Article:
The Kentucky High School Athletic Association is constantly seeking sports fans, former players, parents whose children have graduated, and other members of the community who want to be involved in the game and the community by suiting up as a sports official.
Butch Cope, Associate Commissioner at the Kentucky High School Athletic Association, said the KHSAA is now accepting applications for new officials in football, volleyball, soccer, cross country/track, boy’s and girls’ basketball, wrestling, swimming, field hockey, baseball, and softball.
Applications may be submitted online at the KHSAA website, www.khsaa.org.
Once the application is submitted, Cope said the individual will be sent a printed copy of the rulebook to study in preparation for an open book exam.
“The applicant has to pass and make a 70 on the test,” Cope explained.
Once the new official completes that, the individual joins a local association to be assigned games/matches/events.
“Officials are independent contractors,” Cope said noting that local assigners make the schedule.
As part of becoming a new official, Cope said the individual is required to undergo a background check, and must also disclose any potential conflicts such as the schools he or she attended, where children attend or have attended, and sports teams children are involved with.
Officals are compensated for the work, depending on the sport, ranging from $30 for a cross country meet, to $65 for members of a five-person football crew.
“The KHSAA sets the varsity pay and the regional policy board sets the fees for the lower levels,” Cope said. “Middle schools can hire their own officials.”
A varsity football game will include either five or seven officials. Volleyball has two officials. A soccer crew is three. Basketball is three, though Cope said it can be done with two.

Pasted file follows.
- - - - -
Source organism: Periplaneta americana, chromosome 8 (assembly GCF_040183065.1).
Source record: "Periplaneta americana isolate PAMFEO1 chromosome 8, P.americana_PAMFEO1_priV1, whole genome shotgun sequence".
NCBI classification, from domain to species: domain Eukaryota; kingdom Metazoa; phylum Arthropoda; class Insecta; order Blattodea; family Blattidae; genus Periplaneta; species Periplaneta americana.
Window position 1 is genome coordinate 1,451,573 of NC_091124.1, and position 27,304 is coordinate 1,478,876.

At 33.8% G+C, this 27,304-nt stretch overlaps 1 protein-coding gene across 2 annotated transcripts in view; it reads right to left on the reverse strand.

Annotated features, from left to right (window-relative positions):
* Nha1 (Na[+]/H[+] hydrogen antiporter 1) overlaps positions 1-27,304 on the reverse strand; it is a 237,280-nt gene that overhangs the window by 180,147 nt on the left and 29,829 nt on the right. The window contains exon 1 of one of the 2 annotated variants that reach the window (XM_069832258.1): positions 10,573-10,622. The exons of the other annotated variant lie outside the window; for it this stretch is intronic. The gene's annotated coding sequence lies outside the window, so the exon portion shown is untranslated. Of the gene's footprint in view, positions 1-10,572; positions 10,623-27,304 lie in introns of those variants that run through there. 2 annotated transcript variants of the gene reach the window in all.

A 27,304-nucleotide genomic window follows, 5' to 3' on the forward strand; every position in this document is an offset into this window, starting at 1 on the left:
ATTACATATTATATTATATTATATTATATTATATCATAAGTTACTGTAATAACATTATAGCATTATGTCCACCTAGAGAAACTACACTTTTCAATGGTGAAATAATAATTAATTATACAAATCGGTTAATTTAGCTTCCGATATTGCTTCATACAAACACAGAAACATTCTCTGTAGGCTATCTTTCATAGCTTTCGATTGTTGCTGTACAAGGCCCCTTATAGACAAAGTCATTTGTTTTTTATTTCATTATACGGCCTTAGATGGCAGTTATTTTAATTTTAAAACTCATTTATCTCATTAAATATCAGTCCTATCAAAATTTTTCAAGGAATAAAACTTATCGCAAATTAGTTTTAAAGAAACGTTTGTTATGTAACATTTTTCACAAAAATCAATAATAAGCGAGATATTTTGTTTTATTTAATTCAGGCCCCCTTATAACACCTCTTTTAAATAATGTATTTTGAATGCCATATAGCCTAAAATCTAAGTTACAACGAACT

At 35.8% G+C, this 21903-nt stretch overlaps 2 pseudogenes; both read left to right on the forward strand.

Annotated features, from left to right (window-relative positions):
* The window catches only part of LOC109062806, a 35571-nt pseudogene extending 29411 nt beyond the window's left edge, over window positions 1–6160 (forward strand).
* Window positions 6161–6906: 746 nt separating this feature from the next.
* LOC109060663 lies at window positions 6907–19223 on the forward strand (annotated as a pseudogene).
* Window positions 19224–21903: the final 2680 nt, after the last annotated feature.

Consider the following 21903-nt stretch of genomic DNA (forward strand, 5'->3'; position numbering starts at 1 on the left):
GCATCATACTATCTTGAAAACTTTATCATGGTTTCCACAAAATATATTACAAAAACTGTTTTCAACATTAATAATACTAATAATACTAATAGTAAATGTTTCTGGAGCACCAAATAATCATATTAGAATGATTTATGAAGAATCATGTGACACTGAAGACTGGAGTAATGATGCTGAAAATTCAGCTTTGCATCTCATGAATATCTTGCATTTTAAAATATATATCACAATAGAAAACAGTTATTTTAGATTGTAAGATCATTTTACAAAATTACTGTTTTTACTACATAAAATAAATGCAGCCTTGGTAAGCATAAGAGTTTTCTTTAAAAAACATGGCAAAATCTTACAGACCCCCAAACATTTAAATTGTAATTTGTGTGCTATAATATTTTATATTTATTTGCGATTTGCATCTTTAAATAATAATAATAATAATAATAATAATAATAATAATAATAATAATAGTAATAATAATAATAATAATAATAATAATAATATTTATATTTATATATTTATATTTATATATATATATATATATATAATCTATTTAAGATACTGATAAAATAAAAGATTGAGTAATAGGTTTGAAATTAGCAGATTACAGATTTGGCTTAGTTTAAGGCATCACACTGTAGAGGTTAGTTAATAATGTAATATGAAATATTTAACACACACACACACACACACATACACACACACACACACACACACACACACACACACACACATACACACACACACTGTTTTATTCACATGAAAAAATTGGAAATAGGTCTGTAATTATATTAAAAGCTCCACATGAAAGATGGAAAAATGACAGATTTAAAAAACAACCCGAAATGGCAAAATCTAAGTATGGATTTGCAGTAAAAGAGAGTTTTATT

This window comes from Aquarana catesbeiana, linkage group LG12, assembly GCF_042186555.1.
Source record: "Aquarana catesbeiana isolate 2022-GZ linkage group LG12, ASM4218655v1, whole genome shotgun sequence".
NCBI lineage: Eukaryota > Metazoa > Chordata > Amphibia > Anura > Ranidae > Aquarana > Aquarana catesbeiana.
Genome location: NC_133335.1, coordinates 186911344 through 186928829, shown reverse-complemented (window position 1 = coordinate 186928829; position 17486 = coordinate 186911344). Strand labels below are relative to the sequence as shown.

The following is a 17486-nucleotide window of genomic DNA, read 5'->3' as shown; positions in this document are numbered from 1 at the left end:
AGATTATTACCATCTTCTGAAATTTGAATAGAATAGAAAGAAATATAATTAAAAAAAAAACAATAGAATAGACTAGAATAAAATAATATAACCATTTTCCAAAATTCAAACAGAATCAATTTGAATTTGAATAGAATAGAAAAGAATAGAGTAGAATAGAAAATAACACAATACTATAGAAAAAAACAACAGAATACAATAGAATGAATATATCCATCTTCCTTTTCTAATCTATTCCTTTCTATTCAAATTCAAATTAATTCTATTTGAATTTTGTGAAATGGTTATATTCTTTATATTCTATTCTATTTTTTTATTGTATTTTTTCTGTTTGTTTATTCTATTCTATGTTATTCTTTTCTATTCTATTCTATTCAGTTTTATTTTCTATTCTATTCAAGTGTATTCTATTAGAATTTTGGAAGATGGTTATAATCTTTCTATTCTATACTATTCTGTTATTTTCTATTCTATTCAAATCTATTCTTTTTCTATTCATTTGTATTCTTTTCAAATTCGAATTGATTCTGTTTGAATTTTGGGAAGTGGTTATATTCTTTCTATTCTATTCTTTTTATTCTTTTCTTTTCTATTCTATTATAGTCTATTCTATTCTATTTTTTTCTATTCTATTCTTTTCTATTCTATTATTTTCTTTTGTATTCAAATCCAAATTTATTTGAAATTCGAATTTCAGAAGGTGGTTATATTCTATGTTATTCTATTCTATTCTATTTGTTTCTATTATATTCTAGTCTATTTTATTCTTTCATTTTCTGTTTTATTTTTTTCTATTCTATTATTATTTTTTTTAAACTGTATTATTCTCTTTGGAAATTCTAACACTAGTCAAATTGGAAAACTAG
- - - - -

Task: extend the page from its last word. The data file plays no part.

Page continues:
Baseball and softball have two for the regular season, with the state tournament having a full crew of four.
Cope said with track, cross country and wrestling, the number of officials depends on the number of participants/size of the meet.
Cope said new officials are assigned to work with a veteran official at one of the lower levels in order to gain knowledge and experience.
As the officials gain experience, they will go on to officiate at the higher levels.
Cope said people go into officiating knowing they will need thick skin because comments from the fans, parents and coaches about their job performance is inevitable.
“Complaints about officiating are made to the local assigners,” Cope said noting that the KHSAA does provide the opportunity for coaches to give feedback on officials.
“We also get feed back on the treatment of the officials,” Cope said noting that there have been instances where officials have said they are done because of abuse.
“We have had officials report where fans have followed them to their car to complain,” Cope said emphasizing that middle and high school officials are not professionals who do the job full time, but people who work day jobs and are volunteering their time.
“There has got to be an understanding,” Cope said explaining that, at the moment, the average age of officials is over 50 and there have been instances where games couldn’t be played because there weren’t enough officials to cover them all. “Some of the officials need feedback and training, just like a coach gives to the players,” Cope said noting that the goal is to have the best officiating possible.
In addition to aging, Cope said the COVID–19 pandemic cut down on the officiating ranks as older officials set out or elected to retire.
“We are having trouble getting new officials,” Cope said.
More information about becoming a KHSAA official is available at the KHSAA website, or by contacting the KHSAA at (859) 299-5472.